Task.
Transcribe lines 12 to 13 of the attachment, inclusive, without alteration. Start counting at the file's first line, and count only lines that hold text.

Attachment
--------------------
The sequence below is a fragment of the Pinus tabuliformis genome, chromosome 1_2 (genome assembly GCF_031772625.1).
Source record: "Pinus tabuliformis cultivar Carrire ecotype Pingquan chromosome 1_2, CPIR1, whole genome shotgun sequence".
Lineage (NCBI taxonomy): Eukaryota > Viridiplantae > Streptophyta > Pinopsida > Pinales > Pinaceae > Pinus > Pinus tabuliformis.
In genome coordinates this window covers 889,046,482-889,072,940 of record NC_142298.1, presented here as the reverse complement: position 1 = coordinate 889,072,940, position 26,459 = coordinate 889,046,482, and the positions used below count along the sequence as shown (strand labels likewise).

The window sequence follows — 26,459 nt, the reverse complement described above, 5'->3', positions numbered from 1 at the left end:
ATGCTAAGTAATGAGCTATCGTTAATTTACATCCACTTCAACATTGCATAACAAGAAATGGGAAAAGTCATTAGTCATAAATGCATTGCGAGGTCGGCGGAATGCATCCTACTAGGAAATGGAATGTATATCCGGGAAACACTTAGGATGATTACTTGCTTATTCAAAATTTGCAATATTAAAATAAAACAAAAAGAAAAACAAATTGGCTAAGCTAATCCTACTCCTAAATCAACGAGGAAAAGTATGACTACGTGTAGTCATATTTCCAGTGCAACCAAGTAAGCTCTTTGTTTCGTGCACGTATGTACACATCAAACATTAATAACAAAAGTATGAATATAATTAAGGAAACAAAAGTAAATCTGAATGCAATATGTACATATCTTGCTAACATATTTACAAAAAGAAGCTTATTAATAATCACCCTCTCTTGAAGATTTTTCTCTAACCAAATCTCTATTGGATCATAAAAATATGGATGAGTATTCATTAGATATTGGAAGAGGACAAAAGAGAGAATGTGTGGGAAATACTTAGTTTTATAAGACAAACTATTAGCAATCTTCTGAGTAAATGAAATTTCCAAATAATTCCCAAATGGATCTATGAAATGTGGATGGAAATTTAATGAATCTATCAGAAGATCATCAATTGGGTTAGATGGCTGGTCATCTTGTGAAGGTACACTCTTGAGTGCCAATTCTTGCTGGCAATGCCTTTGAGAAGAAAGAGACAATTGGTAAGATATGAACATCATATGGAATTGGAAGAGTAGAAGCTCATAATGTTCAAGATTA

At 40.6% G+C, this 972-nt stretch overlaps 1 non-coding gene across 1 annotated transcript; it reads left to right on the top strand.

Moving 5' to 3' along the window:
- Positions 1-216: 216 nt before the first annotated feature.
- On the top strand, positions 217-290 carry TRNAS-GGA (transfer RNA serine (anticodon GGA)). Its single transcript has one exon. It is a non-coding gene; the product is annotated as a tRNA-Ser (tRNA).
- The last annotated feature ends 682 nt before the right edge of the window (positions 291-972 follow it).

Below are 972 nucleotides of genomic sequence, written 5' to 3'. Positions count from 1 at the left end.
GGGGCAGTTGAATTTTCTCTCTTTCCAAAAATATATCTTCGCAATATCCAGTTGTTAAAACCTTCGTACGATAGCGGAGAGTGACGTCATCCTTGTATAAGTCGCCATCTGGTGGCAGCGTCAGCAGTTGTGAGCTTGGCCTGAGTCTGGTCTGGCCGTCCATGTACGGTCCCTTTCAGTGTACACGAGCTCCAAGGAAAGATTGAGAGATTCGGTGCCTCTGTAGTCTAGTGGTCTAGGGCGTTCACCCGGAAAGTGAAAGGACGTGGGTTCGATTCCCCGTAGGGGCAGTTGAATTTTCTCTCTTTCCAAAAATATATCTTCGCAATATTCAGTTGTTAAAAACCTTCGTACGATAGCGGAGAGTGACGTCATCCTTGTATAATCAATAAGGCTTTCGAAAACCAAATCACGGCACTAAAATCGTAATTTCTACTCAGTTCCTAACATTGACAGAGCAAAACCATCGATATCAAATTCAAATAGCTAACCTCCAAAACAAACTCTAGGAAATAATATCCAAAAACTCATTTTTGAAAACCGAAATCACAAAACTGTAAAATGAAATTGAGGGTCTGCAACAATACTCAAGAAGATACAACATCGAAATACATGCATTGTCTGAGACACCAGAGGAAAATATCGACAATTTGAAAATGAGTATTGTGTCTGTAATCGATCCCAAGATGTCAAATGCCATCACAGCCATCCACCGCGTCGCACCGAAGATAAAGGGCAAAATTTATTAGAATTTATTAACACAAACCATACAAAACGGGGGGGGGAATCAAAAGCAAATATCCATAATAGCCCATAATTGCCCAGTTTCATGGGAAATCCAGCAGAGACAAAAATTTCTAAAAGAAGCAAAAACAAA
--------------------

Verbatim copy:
Below are 972 nucleotides of genomic sequence, written 5' to 3'. Positions count from 1 at the left end.
GGGGCAGTTGAATTTTCTCTCTTTCCAAAAATATATCTTCGCAATATCCAGTTGTTAAAACCTTCGTACGATAGCGGAGAGTGACGTCATCCTTGTATAAGTCGCCATCTGGTGGCAGCGTCAGCAGTTGTGAGCTTGGCCTGAGTCTGGTCTGGCCGTCCATGTACGGTCCCTTTCAGTGTACACGAGCTCCAAGGAAAGATTGAGAGATTCGGTGCCTCTGTAGTCTAGTGGTCTAGGGCGTTCACCCGGAAAGTGAAAGGACGTGGGTTCGATTCCCCGTAGGGGCAGTTGAATTTTCTCTCTTTCCAAAAATATATCTTCGCAATATTCAGTTGTTAAAAACCTTCGTACGATAGCGGAGAGTGACGTCATCCTTGTATAATCAATAAGGCTTTCGAAAACCAAATCACGGCACTAAAATCGTAATTTCTACTCAGTTCCTAACATTGACAGAGCAAAACCATCGATATCAAATTCAAATAGCTAACCTCCAAAACAAACTCTAGGAAATAATATCCAAAAACTCATTTTTGAAAACCGAAATCACAAAACTGTAAAATGAAATTGAGGGTCTGCAACAATACTCAAGAAGATACAACATCGAAATACATGCATTGTCTGAGACACCAGAGGAAAATATCGACAATTTGAAAATGAGTATTGTGTCTGTAATCGATCCCAAGATGTCAAATGCCATCACAGCCATCCACCGCGTCGCACCGAAGATAAAGGGCAAAATTTATTAGAATTTATTAACACAAACCATACAAAACGGGGGGGGGAATCAAAAGCAAATATCCATAATAGCCCATAATTGCCCAGTTTCATGGGAAATCCAGCAGAGACAAAAATTTCTAAAAGAAGCAAAAACAAA